I had a few other pain problems with other portions of my anatomy, so last Fall, I asked if she thought perhaps some acupuncture treatments might help. She said yes and gave me the name of an acupuncturist she recommended. Unfortunately, that person wasn't signed up with my insurance company, so I looked further. Bastyr University, one of the top alternative medical schools in the nation, is located close by, so I checked the list of Acupuncture and Oriental Medicine faculty list. The description of the acupuncturist I finally chose said that she specialized in pain-related problems.
You have to understand that I was pretty desperate to voluntarily seek treatments involving needles, which I've hated since childhood. But I read up on acupuncture and felt brave enough to try it. I came out of that first treatment a total convert. While talking to the doctor, I'd also told her about my neuropathy, figuring, what the heck, might as well throw that in, too, in case the treatment does help.
I didn't feel most of the insertions. A couple of them stung very briefly (like around a second) and then stopped. The only time I felt any pain at all occurred during the third treatment, when the doctor needed to insert a needle into the bottom of my heel, which is thickly callused. But she told me this one would probably hurt for a little. It did but subsided to nothing after about 3 seconds.
This past Saturday, I had my 15th acupuncture treatment. I'm now going once a month, and I look forward to my appointment. I come out of each of them feeling very laid back. The pains themselves don't always go away instantly. Today, two days later, I'm pretty pain-free, esp. of the neuropathy, which I had a bit of trouble with last week. I'm much better off now than I was when I started the treatments, six months ago. Sure, I get twinges occasionally, but the only time I find myself sitting on the edge of my bed in the middle of the night, slathering Aspercreme on my toes to cut the pain, comes when I've been eating a lot of salt with resultant edema.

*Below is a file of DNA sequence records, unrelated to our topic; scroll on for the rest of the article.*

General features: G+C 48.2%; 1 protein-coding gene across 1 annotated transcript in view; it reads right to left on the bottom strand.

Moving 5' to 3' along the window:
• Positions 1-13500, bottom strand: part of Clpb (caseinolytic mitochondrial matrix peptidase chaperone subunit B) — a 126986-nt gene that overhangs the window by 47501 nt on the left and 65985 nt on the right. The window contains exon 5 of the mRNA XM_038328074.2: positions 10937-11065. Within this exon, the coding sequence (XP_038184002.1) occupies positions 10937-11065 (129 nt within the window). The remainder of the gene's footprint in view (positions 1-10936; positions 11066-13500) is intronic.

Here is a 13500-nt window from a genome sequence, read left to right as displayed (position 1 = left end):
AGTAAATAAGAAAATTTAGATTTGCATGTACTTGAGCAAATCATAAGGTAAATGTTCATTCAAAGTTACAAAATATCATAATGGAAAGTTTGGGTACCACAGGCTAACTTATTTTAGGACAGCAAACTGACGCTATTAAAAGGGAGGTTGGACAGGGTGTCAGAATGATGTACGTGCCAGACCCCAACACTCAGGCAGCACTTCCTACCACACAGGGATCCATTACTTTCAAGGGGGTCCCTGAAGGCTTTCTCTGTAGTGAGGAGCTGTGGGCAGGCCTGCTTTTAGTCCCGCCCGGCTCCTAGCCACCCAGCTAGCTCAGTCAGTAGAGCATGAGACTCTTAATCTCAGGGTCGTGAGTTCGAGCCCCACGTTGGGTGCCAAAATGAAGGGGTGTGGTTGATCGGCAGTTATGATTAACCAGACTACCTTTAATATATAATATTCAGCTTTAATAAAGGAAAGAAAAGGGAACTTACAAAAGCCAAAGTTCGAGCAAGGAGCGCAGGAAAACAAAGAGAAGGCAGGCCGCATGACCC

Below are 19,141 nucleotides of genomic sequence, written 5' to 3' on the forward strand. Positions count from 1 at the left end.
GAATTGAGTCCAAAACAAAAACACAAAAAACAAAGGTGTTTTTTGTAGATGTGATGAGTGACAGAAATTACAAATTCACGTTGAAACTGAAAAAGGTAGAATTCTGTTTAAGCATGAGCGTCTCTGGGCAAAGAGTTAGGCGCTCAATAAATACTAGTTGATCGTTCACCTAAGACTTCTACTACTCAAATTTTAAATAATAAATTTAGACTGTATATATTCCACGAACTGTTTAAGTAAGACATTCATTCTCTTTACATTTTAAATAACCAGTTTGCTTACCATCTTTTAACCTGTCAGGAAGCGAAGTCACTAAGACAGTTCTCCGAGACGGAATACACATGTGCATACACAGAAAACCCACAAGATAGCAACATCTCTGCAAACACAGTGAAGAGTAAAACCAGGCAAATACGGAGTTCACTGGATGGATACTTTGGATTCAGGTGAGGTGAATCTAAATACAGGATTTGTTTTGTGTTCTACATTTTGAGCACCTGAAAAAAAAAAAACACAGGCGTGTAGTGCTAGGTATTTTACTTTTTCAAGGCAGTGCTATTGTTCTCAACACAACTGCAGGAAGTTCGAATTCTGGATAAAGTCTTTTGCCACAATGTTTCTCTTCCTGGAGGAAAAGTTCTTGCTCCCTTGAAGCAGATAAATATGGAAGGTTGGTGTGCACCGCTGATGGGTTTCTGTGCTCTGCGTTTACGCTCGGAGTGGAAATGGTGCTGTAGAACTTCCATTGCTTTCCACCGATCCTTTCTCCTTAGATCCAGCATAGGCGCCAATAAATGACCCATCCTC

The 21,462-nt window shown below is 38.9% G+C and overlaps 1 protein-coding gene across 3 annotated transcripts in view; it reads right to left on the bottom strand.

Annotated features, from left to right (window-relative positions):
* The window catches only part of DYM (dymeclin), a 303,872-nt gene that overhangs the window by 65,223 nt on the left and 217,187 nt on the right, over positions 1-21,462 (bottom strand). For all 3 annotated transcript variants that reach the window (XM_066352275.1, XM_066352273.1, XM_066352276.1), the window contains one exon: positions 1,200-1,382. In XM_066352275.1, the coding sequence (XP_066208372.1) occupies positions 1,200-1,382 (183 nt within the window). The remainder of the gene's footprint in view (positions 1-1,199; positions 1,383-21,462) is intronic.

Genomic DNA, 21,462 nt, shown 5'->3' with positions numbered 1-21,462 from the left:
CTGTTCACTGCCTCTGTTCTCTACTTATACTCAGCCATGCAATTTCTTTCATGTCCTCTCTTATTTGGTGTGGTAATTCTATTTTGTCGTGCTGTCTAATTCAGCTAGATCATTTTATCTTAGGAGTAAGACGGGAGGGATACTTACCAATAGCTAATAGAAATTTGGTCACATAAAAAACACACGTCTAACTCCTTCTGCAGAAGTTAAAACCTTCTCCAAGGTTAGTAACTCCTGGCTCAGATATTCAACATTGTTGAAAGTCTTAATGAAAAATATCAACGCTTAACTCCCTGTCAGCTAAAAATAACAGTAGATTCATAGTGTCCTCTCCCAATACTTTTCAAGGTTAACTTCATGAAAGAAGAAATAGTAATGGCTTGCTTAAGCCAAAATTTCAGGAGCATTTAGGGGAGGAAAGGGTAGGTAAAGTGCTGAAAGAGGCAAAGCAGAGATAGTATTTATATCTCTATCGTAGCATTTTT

I agree that you should check around to find a very good acupuncturist, who has a lot of experience. If you can find one who learned acupuncture from a Chinese university and who practiced in China before coming to the U.S., you'd prob. stand a better chance of ridding yourself, fully or at least partially, of your pain. Don't do what my sister did. She has a carpal-tunnel-like syndrome coupled with rheumatoid arthritis. She hunted around and found a naturopath who also did acupuncture. This woman was bad news, mostly during acupuncture treatments, where she kept consulting a book on the topic, figuring out as she went, where to insert the needles. My sister says she's never felt such pain as this person inflicted upon her. So now she's totally turned off of ever trying it again, even from a well-experienced, good acupuncturist. Too bad. So be very careful!
Re: acupuncture successRonB on 3/15/04 at 20:31 (147086)
Besides having PF, I get a burning feeling on the outside edge of my left heel. My pod told me to try acupuncture for the burning pain, but never mentioned it for PF. I think several people here have tried acupuncture for PF, without much success. I had my 4th treatment today. I am going to get two more (once a week). I have noticed only a slight change so far. But I do enjoy and look forward to the treatment. it is very relaxing !! my insurance does pay 80%.
Re: acupuncture successEd Davis, DPM on 3/15/04 at 20:46 (147087)
Your a neighbor. Bastyr University is in Seattle. The naturopathic profession flourishes in the Northwest due to Bastyr. It is an interesting profession but one experience that your sister ran into seems to crop up fairly often in that Naturopaths have a fairly broad scope of practice so that many tend to dabble in things (eg. accupuncture) without necessarily going after complete training in such areas. If I walked into say, ten different MD family docs office with plantar fasciitis, I could predict, most likely what treatment I would recieve. If I walked into 10 different Naturopaths office, the treatments would be a lot more variable depending on where their interests lie. It is, in part, something one encounters with a relatively young profession that is still searching for philosophical common ground among its practitioners.